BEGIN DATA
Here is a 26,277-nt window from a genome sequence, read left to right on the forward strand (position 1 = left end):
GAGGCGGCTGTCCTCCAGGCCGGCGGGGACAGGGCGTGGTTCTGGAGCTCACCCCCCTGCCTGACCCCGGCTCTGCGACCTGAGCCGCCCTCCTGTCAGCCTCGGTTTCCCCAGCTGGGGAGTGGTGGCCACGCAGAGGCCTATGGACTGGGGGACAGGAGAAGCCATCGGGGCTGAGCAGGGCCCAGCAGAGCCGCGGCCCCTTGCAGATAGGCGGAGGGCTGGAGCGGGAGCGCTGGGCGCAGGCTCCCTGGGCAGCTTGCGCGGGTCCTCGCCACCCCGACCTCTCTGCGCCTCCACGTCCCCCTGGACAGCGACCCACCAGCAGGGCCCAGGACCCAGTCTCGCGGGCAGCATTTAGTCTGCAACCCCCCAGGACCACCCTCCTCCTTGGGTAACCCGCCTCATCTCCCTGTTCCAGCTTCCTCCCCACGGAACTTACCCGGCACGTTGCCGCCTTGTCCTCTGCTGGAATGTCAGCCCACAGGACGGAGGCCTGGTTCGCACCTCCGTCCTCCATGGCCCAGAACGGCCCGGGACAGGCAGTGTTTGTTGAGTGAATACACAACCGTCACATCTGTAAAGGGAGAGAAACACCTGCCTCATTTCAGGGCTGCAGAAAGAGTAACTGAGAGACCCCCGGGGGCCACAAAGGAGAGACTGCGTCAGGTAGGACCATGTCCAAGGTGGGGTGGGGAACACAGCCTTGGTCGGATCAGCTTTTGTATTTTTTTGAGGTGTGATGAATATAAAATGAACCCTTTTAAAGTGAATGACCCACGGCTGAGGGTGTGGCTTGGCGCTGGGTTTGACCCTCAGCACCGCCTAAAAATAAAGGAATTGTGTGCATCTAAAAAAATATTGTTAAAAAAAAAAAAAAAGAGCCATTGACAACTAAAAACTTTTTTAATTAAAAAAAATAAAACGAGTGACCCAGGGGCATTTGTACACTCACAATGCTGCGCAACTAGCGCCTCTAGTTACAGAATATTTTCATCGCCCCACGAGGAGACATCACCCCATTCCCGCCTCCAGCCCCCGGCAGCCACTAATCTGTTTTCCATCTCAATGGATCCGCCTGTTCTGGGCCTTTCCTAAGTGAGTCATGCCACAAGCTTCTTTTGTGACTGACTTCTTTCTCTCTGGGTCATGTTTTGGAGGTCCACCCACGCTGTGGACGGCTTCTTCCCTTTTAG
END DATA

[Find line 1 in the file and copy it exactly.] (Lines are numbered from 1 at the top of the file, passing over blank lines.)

Here is a 26,277-nt window from a genome sequence, read left to right on the forward strand (position 1 = left end):